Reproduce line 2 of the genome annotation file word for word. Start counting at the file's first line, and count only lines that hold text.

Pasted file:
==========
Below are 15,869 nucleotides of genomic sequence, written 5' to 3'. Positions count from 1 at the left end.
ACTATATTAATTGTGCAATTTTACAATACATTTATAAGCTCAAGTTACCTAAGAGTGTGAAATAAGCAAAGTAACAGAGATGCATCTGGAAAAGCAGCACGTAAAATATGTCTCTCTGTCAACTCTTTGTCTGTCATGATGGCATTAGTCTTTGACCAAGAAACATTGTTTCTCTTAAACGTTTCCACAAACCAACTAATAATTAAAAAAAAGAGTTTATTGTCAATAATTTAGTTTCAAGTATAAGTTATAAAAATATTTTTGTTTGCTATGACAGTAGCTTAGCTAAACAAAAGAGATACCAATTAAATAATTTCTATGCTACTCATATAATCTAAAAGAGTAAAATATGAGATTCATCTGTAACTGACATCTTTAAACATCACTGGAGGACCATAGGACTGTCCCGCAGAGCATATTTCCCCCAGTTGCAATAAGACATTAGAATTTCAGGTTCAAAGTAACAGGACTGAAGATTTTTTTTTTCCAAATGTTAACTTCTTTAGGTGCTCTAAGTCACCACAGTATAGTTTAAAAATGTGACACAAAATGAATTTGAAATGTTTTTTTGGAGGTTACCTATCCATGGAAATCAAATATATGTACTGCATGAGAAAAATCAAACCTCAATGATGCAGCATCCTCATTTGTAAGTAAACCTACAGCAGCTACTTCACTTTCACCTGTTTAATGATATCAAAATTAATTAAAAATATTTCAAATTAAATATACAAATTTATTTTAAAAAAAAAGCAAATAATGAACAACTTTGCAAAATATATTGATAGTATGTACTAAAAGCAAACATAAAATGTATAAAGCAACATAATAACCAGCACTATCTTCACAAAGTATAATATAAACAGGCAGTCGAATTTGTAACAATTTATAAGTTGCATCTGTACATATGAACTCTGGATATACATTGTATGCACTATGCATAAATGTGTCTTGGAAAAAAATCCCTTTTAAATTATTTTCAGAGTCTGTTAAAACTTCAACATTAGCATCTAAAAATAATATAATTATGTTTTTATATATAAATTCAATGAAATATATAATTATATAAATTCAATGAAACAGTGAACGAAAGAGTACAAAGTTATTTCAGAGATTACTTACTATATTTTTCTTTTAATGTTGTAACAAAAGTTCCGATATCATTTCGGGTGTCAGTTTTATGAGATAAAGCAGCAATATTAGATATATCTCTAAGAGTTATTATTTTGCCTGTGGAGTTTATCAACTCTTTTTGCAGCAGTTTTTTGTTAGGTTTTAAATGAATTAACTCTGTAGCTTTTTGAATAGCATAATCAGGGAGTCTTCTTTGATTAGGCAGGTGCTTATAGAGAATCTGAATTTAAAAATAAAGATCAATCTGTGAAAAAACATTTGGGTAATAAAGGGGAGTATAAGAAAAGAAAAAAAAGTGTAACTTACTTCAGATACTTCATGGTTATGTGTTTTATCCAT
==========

ACTATATTAATTGTGCAATTTTACAATACATTTATAAGCTCAAGTTACCTAAGAGTGTGAAATAAGCAAAGTAACAGAGATGCATCTGGAAAAGCAGCACGTAAAATATGTCTCTCTGTCAACTCTTTGTCTGTCATGATGGCATTAGTCTTTGACCAAGAAACATTGTTTCTCTTAAACGTTTCCACAAACCAACTAATAATTAAAAAAAAGAGTTTATTGTCAATAATTTAGTTTCAAGTATAAGTTATAAAAATATTTTTGTTTGCTATGACAGTAGCTTAGCTAAACAAAAGAGATACCAATTAAATAATTTCTATGCTACTCATATAATCTAAAAGAGTAAAATATGAGATTCATCTGTAACTGACATCTTTAAACATCACTGGAGGACCATAGGACTGTCCCGCAGAGCATATTTCCCCCAGTTGCAATAAGACATTAGAATTTCAGGTTCAAAGTAACAGGACTGAAGATTTTTTTTTTCCAAATGTTAACTTCTTTAGGTGCTCTAAGTCACCACAGTATAGTTTAAAAATGTGACACAAAATGAATTTGAAATGTTTTTTTGGAGGTTACCTATCCATGGAAATCAAATATATGTACTGCATGAGAAAAATCAAACCTCAATGATGCAGCATCCTCATTTGTAAGTAAACCTACAGCAGCTACTTCACTTTCACCTGTTTAATGATATCAAAATTAATTAAAAATATTTCAAATTAAATATACAAATTTATTTTAAAAAAAAAGCAAATAATGAACAACTTTGCAAAATATATTGATAGTATGTACTAAAAGCAAACATAAAATGTATAAAGCAACATAATAACCAGCACTATCTTCACAAAGTATAATATAAACAGGCAGTCGAATTTGTAACAATTTATAAGTTGCATCTGTACATATGAACTCTGGATATACATTGTATGCACTATGCATAAATGTGTCTTGGAAAAAAATCCCTTTTAAATTATTTTCAGAGTCTGTTAAAACTTCAACATTAGCATCTAAAAATAATATAATTATGTTTTTATATATAAATTCAATGAAATATATAATTATATAAATTCAATGAAACAGTGAACGAAAGAGTACAAAGTTATTTCAGAGATTACTTACTATATTTTTCTTTTAATGTTGTAACAAAAGTTCCGATATCATTTCGGGTGTCAGTTTTATGAGATAAAGCAGCAATATTAGATATATCTCTAAGAGTTATTATTTTGCCTGTGGAGTTTATCAACTCTTTTTGCAGCAGTTTTTTGTTAGGTTTTAAATGAATTAACTCTGTAGCTTTTTGAATAGCATAATCAGGGAGTCTTCTTTGATTAGGCAGGTGCTTATAGAGAATCTGAATTTAAAAATAAAGATCAATCTGTGAAAAAACATTTGGGTAATAAAGGGGAGTATAAGAAAAGAAAAAAAAGTGTAACTTACTTCAGATACTTCATGGTTATGTGTTTTATCCAT